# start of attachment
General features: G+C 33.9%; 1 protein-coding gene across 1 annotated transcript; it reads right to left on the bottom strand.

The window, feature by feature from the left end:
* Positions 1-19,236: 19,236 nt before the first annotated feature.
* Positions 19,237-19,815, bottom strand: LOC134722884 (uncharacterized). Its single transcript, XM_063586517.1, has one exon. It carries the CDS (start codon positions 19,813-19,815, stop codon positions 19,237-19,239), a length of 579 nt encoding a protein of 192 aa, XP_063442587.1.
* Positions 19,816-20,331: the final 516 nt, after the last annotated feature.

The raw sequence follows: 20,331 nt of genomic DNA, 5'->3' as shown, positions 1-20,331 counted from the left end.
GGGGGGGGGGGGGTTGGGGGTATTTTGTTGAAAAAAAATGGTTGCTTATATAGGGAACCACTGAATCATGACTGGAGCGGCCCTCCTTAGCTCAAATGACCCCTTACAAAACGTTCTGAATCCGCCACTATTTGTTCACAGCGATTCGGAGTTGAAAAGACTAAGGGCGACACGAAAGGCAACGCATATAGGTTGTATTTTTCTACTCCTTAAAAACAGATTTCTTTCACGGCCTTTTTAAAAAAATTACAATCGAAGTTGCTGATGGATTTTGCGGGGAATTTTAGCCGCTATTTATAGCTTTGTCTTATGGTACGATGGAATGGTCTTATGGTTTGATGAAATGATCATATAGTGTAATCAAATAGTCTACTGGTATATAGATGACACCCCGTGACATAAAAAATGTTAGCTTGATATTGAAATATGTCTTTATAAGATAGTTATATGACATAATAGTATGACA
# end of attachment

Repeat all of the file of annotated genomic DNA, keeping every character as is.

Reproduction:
General features: G+C 33.9%; 1 protein-coding gene across 1 annotated transcript; it reads right to left on the bottom strand.

The window, feature by feature from the left end:
* Positions 1-19,236: 19,236 nt before the first annotated feature.
* Positions 19,237-19,815, bottom strand: LOC134722884 (uncharacterized). Its single transcript, XM_063586517.1, has one exon. It carries the CDS (start codon positions 19,813-19,815, stop codon positions 19,237-19,239), a length of 579 nt encoding a protein of 192 aa, XP_063442587.1.
* Positions 19,816-20,331: the final 516 nt, after the last annotated feature.

The raw sequence follows: 20,331 nt of genomic DNA, 5'->3' as shown, positions 1-20,331 counted from the left end.
GGGGGGGGGGGGGTTGGGGGTATTTTGTTGAAAAAAAATGGTTGCTTATATAGGGAACCACTGAATCATGACTGGAGCGGCCCTCCTTAGCTCAAATGACCCCTTACAAAACGTTCTGAATCCGCCACTATTTGTTCACAGCGATTCGGAGTTGAAAAGACTAAGGGCGACACGAAAGGCAACGCATATAGGTTGTATTTTTCTACTCCTTAAAAACAGATTTCTTTCACGGCCTTTTTAAAAAAATTACAATCGAAGTTGCTGATGGATTTTGCGGGGAATTTTAGCCGCTATTTATAGCTTTGTCTTATGGTACGATGGAATGGTCTTATGGTTTGATGAAATGATCATATAGTGTAATCAAATAGTCTACTGGTATATAGATGACACCCCGTGACATAAAAAATGTTAGCTTGATATTGAAATATGTCTTTATAAGATAGTTATATGACATAATAGTATGACA